Central Manchester University Hospitals NHS Foundation Trust

Promoting High Quality Care and Dignity For All Deceased Persons (Adults) And Their Families


Central Manchester University Hospitals is a large teaching hospital located in Manchester city centre comprising five specialist hospitals providing health care to a diverse population. It treats more than one million people per year. On average, there are 1200 adult deaths per annum. The Trust adult mortuary also provides a City mortuary service to care for a further 1200 deceased persons who have died in the community.

The death of a person causes distress to the deceased person’s family and loved ones so it is essential to manage all aspects of their care sensitively. Review of local practice highlighted the lack of formal guidelines and policy to support best practice for deceased persons and their families. Standards of care after death were found to differ not only between but also within clinical areas, and the need for change was identified.

The purpose of the initiative was to promote high quality, dignified and standardised care for the deceased person and their family following deaths occurring both within hospital and community settings. During their journey to the adult mortuary with the porters, care within the adult mortuary concluding when the care of the deceased person is transferred to the funeral director.

Current practice within the organisation, including incidents and complaints to capture family/carer and professional feedback was scrutinised together with relevant local and national guidance. Consultation within and beyond the organisation was key to understanding the entire care in a variety of settings as well as to recruit support, and for promotion. A Macmillan Palliative Care Nurse Specialist led a multi-professional policy development group.

A comprehensive new policy with organisational ratification was developed. Supporting documentation was developed incorporating new requirements in addition to those of pre-existing policies. Standardisation of care and the processes to follow was a key driver. The new policy was embedded into organisational practice through a three-month multi-disciplinary education programme delivered by the lead and the End of Life care facilitator.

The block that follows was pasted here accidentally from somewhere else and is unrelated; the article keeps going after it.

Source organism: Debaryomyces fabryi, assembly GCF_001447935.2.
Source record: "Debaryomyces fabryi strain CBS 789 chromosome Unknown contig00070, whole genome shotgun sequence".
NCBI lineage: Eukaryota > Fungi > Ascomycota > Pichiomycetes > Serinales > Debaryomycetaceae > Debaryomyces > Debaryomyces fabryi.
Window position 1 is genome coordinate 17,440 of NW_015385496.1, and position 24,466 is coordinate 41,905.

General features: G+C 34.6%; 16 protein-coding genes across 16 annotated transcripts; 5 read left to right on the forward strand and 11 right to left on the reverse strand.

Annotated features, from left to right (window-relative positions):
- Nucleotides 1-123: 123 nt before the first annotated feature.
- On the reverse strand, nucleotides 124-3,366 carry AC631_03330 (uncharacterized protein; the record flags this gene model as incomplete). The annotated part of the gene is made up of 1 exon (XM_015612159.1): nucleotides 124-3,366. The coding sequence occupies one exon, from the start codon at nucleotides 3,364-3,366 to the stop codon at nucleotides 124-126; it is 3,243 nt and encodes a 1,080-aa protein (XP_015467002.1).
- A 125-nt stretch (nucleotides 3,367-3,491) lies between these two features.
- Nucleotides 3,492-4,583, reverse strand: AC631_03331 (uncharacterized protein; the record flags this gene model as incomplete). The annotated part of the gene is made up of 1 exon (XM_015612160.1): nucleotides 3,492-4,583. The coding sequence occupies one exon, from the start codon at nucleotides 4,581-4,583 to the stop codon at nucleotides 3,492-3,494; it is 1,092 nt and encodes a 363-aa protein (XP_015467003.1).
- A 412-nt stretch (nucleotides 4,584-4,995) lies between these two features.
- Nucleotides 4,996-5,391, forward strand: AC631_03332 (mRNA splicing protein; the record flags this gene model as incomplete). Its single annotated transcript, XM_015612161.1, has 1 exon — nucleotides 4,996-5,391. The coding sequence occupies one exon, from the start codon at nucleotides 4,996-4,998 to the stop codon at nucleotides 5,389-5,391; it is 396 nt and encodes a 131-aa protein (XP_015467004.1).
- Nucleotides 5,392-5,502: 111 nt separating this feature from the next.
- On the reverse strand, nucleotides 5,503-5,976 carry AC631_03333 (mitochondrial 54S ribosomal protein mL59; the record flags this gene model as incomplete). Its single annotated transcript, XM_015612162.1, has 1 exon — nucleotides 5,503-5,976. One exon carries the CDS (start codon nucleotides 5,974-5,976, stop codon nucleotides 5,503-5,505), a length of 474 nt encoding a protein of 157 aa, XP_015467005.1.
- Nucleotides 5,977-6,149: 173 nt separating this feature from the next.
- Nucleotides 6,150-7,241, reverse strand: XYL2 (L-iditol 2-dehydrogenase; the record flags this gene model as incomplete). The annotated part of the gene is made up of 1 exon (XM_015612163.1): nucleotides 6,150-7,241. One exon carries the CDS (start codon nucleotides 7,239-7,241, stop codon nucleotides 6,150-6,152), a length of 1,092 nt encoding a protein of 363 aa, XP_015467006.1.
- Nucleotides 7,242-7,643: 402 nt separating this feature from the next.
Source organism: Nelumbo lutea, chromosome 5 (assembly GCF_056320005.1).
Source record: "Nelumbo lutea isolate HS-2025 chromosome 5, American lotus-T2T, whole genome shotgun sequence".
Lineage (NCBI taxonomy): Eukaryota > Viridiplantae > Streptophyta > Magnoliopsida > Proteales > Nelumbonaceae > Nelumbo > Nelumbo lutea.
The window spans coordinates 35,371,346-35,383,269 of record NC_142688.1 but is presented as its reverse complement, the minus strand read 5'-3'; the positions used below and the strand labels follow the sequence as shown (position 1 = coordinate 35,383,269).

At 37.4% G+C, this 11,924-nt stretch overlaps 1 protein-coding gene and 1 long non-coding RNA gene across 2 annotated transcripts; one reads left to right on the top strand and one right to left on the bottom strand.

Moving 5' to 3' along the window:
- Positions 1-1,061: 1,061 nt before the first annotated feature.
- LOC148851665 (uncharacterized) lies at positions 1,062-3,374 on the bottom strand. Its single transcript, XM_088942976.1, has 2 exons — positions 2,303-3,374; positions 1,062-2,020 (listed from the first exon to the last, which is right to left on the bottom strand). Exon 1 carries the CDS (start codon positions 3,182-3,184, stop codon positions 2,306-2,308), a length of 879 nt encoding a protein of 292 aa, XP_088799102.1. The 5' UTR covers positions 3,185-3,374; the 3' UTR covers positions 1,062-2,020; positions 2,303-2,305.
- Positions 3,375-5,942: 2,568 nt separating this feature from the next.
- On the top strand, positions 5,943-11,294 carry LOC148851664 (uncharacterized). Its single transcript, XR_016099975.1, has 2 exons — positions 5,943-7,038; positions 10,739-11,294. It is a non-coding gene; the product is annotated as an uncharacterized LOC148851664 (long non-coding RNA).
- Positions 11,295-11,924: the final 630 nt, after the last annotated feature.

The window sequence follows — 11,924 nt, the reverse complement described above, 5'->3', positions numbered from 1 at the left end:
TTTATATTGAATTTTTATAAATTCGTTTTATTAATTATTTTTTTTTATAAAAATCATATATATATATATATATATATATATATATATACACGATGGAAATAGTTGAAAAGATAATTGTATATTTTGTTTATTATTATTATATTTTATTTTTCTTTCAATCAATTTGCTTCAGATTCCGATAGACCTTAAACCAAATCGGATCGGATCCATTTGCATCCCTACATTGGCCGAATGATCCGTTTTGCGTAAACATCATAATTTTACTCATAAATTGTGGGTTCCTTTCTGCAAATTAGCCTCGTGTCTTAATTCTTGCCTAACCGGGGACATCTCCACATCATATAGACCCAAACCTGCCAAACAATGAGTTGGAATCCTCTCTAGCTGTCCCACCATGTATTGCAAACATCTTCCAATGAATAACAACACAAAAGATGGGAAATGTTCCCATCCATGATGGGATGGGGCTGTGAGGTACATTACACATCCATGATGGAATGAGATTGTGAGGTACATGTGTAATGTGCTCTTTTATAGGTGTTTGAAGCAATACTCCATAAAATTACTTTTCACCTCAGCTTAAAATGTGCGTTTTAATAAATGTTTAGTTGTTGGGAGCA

The initiative has enabled current practice to be challenged and has resulted in a huge organizational change in practice and culture. Clinical practice is now evidence-based with a huge focus on high quality and dignity. Trust staff started to question their own individual practice but also their team’s approach to this aspect of care, having previously delivered care embedded in a ritualistic approach.
As a result of this work, both clinical and non-clinical staff have received training with specific feedback from bereaved families and evidence from national guidance to gain a clearer understanding of the importance and rationale to deliver dignified care. This incorporates the promotion of personal, religious, and cultural wishes in care after death; considering family involvement; and the improvement of communication ensuring consistency in language to maintain quality and dignity. Staff fed back that they had never received formal training in this aspect of care and this has enabled them to reflect on their practice.

The initiative is special as it has given an aspect of care that is so important the opportunity to be high on the Trust agenda. It has challenged opinion and aspects of care that were grounded in tradition and ritual, and has striven to ensure that regardless of which area a person has died in that they will receive high quality and dignified care.

The initiative also provided all Trust staff who care for the deceased person with clear guidance of the process and procedures to follow after a death, and formal, standardised training including staff groups who do not routinely receive such training including porters and administration/clerical staff. Over 600 Trust staff received formal training delivered in small groups to allow interactive teaching in a protected environment.

Professional and carer feedback has been extremely positive, with many staff wishing to support the initiative in the future by becoming champions and contributing in the audit process.

Learning Points

  • Identifying an appropriate lead that is dedicated, passionate, and determined is paramount.
  • Key attributes of members of the working party included commitment and compassion. Collaborative working and elicitation of family and professional views, as well as the incorporation of national guidance is essential.
  • Employment of a variety of promotional activities as well as ensuring compatibility with the organisation’s ethos/principles is necessary to secure commitment of both clinical and strategic levels within the Trust.
  • The use of real examples from practice within training helped staff understand the real needs of deceased persons and their families and the rationale behind the required care.
  • An awareness of the enormity of such a project is vital; one must be prepared to uncover more areas for consideration than initially anticipated.